Familiarity with diversity breeds acceptance – research
Interacting with people from different backgrounds produces more positive attitudes about diversity, new research has found.
A study by the Washington-based Think Tank, the Pew Centre, shows most people across the globe think their countries are better off thanks to the increasing number of people of different races, ethnic groups and nationalities who live there.
A survey conducted in late 2018 in eleven emerging economies found 42 per cent of people thought diversity made their nation better while 22 per cent said it made things worse, and a large minority (30 per cent) said these changes make no difference.
“But there was significant variation across the countries studied. For example, in Jordan and Lebanon, both heavily affected by the Syrian refugee crisis, seven-in-ten or more said their country has been made worse by increasing diversity,” the report said.
“In contrast, around half or more in Kenya (49 per cent), the Philippines (54 per cent), Colombia (66 per cent) – all refugee receiving countries – and India (68 per cent) said their country is improved by these demographic changes,” it said.
In most countries surveyed, people who interact more with those who are different from them – whether religiously, ethnically or racially – tended to be more positive toward societal diversity, the report said.
These views about diversity in the country are mirrored in people’s attitudes toward migrants or refugees living in their country.
In Lebanon, Jordan, Kenya and Mexico, people were asked whether they had favorable views of refugees living in their country, while in Colombia, Venezuela and Vietnam they were asked about migrants.
Across these seven countries, those who had more positive views of particular migrant or refugee groups were also more likely to say increasing levels of diversity in the country are good.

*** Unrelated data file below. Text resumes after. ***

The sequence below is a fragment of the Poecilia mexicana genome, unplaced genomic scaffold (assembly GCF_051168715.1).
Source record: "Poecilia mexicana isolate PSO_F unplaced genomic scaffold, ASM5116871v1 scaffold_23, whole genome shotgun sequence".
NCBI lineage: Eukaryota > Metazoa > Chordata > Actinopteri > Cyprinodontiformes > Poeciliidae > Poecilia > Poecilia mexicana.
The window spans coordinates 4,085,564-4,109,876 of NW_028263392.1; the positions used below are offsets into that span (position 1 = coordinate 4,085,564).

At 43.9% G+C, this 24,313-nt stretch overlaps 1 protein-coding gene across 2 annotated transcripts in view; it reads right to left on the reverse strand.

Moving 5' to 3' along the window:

“Although this relationship is consistent across the countries in the study, views of refugees or migrants vary markedly across the countries surveyed. For example, in Mexico, Colombia and Lebanon, around half or more rated refugees or migrants unfavourably,” the report said.
“In recent years, both Mexico and Colombia have seen a surge of migrants fleeing difficult conditions in other Latin American nations. Mexico has seen a surge of migrants from El Salvador, Guatemala and Honduras (collectively known as the Northern Triangle) arriving at its northern border with the United States,” it said.
“Similarly, Colombia has seen a recent increase in the number of migrants from neighbouring Venezuela, following political turmoil in the country. And Lebanon has been the largest host of Syrian refugees per capita in recent years, with an estimated total of one million, the report said.
By contrast, in Kenya, Jordan, Vietnam and Venezuela, around half or more rated migrant and refugee groups favourably.
The eleven countries in this survey were chosen based on a number of key criteria, including their middle-income status, that they contain a mix of people with different levels of technological ownership, and their high levels of internal or external migration, among others.